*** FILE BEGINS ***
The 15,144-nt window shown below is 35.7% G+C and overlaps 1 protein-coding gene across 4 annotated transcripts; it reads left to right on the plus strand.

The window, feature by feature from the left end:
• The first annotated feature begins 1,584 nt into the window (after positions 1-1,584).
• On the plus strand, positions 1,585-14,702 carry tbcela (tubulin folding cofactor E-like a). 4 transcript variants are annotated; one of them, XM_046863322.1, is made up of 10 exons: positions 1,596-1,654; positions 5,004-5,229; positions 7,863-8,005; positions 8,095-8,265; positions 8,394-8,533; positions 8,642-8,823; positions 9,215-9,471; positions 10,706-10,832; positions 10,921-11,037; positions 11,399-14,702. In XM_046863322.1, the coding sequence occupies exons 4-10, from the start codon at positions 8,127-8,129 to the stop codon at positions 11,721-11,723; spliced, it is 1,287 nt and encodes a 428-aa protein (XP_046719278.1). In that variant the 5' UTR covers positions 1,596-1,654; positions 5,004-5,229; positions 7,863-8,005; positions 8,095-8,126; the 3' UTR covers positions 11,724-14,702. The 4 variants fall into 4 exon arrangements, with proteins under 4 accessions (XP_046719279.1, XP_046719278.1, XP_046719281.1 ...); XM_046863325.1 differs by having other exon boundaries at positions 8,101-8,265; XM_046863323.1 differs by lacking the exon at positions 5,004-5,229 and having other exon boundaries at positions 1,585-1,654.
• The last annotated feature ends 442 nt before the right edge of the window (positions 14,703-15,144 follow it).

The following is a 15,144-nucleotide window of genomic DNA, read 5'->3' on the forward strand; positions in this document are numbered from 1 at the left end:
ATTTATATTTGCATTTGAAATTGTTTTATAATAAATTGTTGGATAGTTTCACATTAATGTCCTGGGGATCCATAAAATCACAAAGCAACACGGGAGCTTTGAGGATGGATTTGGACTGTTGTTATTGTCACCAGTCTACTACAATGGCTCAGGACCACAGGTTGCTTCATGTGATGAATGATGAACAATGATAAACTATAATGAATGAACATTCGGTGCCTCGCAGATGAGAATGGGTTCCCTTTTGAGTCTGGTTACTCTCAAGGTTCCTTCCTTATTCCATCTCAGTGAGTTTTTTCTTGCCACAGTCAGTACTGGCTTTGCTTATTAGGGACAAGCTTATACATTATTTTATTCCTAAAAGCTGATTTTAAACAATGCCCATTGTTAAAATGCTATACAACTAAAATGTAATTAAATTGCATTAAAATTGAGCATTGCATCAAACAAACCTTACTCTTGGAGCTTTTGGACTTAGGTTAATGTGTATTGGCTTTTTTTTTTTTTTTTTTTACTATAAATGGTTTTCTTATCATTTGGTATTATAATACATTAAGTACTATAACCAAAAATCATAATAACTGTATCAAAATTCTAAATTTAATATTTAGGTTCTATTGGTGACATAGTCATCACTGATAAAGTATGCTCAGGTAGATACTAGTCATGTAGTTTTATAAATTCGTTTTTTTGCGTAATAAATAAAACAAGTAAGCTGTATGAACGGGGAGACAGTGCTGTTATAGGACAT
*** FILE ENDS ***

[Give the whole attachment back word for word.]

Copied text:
The 15,144-nt window shown below is 35.7% G+C and overlaps 1 protein-coding gene across 4 annotated transcripts; it reads left to right on the plus strand.

The window, feature by feature from the left end:
• The first annotated feature begins 1,584 nt into the window (after positions 1-1,584).
• On the plus strand, positions 1,585-14,702 carry tbcela (tubulin folding cofactor E-like a). 4 transcript variants are annotated; one of them, XM_046863322.1, is made up of 10 exons: positions 1,596-1,654; positions 5,004-5,229; positions 7,863-8,005; positions 8,095-8,265; positions 8,394-8,533; positions 8,642-8,823; positions 9,215-9,471; positions 10,706-10,832; positions 10,921-11,037; positions 11,399-14,702. In XM_046863322.1, the coding sequence occupies exons 4-10, from the start codon at positions 8,127-8,129 to the stop codon at positions 11,721-11,723; spliced, it is 1,287 nt and encodes a 428-aa protein (XP_046719278.1). In that variant the 5' UTR covers positions 1,596-1,654; positions 5,004-5,229; positions 7,863-8,005; positions 8,095-8,126; the 3' UTR covers positions 11,724-14,702. The 4 variants fall into 4 exon arrangements, with proteins under 4 accessions (XP_046719279.1, XP_046719278.1, XP_046719281.1 ...); XM_046863325.1 differs by having other exon boundaries at positions 8,101-8,265; XM_046863323.1 differs by lacking the exon at positions 5,004-5,229 and having other exon boundaries at positions 1,585-1,654.
• The last annotated feature ends 442 nt before the right edge of the window (positions 14,703-15,144 follow it).

The following is a 15,144-nucleotide window of genomic DNA, read 5'->3' on the forward strand; positions in this document are numbered from 1 at the left end:
ATTTATATTTGCATTTGAAATTGTTTTATAATAAATTGTTGGATAGTTTCACATTAATGTCCTGGGGATCCATAAAATCACAAAGCAACACGGGAGCTTTGAGGATGGATTTGGACTGTTGTTATTGTCACCAGTCTACTACAATGGCTCAGGACCACAGGTTGCTTCATGTGATGAATGATGAACAATGATAAACTATAATGAATGAACATTCGGTGCCTCGCAGATGAGAATGGGTTCCCTTTTGAGTCTGGTTACTCTCAAGGTTCCTTCCTTATTCCATCTCAGTGAGTTTTTTCTTGCCACAGTCAGTACTGGCTTTGCTTATTAGGGACAAGCTTATACATTATTTTATTCCTAAAAGCTGATTTTAAACAATGCCCATTGTTAAAATGCTATACAACTAAAATGTAATTAAATTGCATTAAAATTGAGCATTGCATCAAACAAACCTTACTCTTGGAGCTTTTGGACTTAGGTTAATGTGTATTGGCTTTTTTTTTTTTTTTTTTTACTATAAATGGTTTTCTTATCATTTGGTATTATAATACATTAAGTACTATAACCAAAAATCATAATAACTGTATCAAAATTCTAAATTTAATATTTAGGTTCTATTGGTGACATAGTCATCACTGATAAAGTATGCTCAGGTAGATACTAGTCATGTAGTTTTATAAATTCGTTTTTTTGCGTAATAAATAAAACAAGTAAGCTGTATGAACGGGGAGACAGTGCTGTTATAGGACAT